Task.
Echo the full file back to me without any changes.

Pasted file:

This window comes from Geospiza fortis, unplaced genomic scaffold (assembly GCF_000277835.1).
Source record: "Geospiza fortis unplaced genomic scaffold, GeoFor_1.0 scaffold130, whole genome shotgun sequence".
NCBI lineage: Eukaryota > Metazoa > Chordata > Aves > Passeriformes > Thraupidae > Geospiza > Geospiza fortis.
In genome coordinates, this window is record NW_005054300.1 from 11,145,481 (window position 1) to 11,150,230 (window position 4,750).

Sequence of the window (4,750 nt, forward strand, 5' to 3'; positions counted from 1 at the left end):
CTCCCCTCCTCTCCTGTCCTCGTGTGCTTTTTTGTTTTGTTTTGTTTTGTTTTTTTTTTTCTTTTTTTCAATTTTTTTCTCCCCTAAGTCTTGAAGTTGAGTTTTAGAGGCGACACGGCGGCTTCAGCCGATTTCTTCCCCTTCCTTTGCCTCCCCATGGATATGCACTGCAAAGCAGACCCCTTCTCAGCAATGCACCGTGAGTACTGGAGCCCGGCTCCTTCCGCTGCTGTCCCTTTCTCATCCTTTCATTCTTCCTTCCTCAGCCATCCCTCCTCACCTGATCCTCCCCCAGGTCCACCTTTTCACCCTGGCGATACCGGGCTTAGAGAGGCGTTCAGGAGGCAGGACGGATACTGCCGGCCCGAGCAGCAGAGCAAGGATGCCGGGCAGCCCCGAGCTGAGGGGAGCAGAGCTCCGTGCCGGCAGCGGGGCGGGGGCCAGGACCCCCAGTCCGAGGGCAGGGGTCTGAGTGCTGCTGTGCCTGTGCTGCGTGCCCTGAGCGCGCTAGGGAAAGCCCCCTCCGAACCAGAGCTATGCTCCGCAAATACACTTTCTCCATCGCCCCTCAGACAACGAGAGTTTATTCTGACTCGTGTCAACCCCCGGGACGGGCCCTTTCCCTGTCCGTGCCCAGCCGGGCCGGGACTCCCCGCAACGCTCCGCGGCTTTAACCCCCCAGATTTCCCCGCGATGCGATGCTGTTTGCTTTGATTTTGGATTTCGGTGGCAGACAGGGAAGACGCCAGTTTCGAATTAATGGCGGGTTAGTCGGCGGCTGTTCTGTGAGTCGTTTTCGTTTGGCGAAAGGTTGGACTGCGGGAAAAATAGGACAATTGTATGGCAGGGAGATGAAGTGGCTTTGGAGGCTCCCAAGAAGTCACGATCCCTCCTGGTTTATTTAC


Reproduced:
This window comes from Geospiza fortis, unplaced genomic scaffold (assembly GCF_000277835.1).
Source record: "Geospiza fortis unplaced genomic scaffold, GeoFor_1.0 scaffold130, whole genome shotgun sequence".
NCBI lineage: Eukaryota > Metazoa > Chordata > Aves > Passeriformes > Thraupidae > Geospiza > Geospiza fortis.
In genome coordinates, this window is record NW_005054300.1 from 11,145,481 (window position 1) to 11,150,230 (window position 4,750).

Sequence of the window (4,750 nt, forward strand, 5' to 3'; positions counted from 1 at the left end):
CTCCCCTCCTCTCCTGTCCTCGTGTGCTTTTTTGTTTTGTTTTGTTTTGTTTTTTTTTTTCTTTTTTTCAATTTTTTTCTCCCCTAAGTCTTGAAGTTGAGTTTTAGAGGCGACACGGCGGCTTCAGCCGATTTCTTCCCCTTCCTTTGCCTCCCCATGGATATGCACTGCAAAGCAGACCCCTTCTCAGCAATGCACCGTGAGTACTGGAGCCCGGCTCCTTCCGCTGCTGTCCCTTTCTCATCCTTTCATTCTTCCTTCCTCAGCCATCCCTCCTCACCTGATCCTCCCCCAGGTCCACCTTTTCACCCTGGCGATACCGGGCTTAGAGAGGCGTTCAGGAGGCAGGACGGATACTGCCGGCCCGAGCAGCAGAGCAAGGATGCCGGGCAGCCCCGAGCTGAGGGGAGCAGAGCTCCGTGCCGGCAGCGGGGCGGGGGCCAGGACCCCCAGTCCGAGGGCAGGGGTCTGAGTGCTGCTGTGCCTGTGCTGCGTGCCCTGAGCGCGCTAGGGAAAGCCCCCTCCGAACCAGAGCTATGCTCCGCAAATACACTTTCTCCATCGCCCCTCAGACAACGAGAGTTTATTCTGACTCGTGTCAACCCCCGGGACGGGCCCTTTCCCTGTCCGTGCCCAGCCGGGCCGGGACTCCCCGCAACGCTCCGCGGCTTTAACCCCCCAGATTTCCCCGCGATGCGATGCTGTTTGCTTTGATTTTGGATTTCGGTGGCAGACAGGGAAGACGCCAGTTTCGAATTAATGGCGGGTTAGTCGGCGGCTGTTCTGTGAGTCGTTTTCGTTTGGCGAAAGGTTGGACTGCGGGAAAAATAGGACAATTGTATGGCAGGGAGATGAAGTGGCTTTGGAGGCTCCCAAGAAGTCACGATCCCTCCTGGTTTATTTAC